And then there are the truly repugnant celebrity apologies, such as the stream of bullshit that’s being projected from Harvey Weinstein. These have less to do with apology than trying to save the shreds of your crumbling public image. You can spot one of these a mile away because the focus of the apology will be the person who’s supposed to be making it, a pathetic display of narcissism that’s more concerned with reassuring the world that they’re the real victim. Even by Weinstein standards, his apologies on the sexual assault reports have been astounding in their sleaze. These are apologies that prey on humanity’s inclination for community and forgiveness, but they assume that once an apology is given, regardless of its sincerity, it will instantly be accepted. Once again, the onus is on the marginalised and victimised to take the moral high-ground, a position that’s often as shoddy as the apologies being made.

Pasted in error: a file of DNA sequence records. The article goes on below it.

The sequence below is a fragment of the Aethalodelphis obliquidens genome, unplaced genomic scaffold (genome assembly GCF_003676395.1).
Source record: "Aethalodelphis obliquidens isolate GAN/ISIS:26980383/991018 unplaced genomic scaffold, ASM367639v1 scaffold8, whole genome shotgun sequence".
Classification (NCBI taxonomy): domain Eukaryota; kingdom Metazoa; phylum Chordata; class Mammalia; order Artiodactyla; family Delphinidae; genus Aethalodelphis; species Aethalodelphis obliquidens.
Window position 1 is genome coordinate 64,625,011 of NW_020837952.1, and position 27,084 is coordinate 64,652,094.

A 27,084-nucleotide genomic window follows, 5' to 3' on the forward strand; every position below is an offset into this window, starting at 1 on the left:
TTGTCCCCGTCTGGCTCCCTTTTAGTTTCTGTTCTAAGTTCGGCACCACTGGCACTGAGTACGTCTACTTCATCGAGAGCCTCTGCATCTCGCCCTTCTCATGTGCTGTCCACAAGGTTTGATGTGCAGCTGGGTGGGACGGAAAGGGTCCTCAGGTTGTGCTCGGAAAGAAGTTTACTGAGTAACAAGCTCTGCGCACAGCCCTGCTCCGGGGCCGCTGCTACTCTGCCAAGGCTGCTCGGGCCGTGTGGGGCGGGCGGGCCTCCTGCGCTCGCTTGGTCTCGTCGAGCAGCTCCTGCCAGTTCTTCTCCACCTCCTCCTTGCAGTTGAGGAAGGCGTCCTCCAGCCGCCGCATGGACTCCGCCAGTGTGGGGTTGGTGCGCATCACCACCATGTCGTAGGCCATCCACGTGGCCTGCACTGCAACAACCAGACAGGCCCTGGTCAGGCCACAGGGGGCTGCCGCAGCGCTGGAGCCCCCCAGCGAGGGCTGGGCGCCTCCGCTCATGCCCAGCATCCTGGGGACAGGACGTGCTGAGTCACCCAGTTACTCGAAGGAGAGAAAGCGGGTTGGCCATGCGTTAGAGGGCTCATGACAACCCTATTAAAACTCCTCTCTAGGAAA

Nowadays, we’re far more impatient and that can have its benefits. We’re exhausted with ceaseless misogyny so you bet we’re going to demand better from a society steeped in rape culture; the President’s a massive racist so there’s no way we’re going to let that nonsense slide, even if some insist it’s ‘just’ a slip of the tongue; bad people have gotten away with bad behaviour for too long and we’re not going to take it anymore. All of this can be done with the appropriate sense of proportion and approach, but the desire for people to be better is one we should nurture during these bleak times.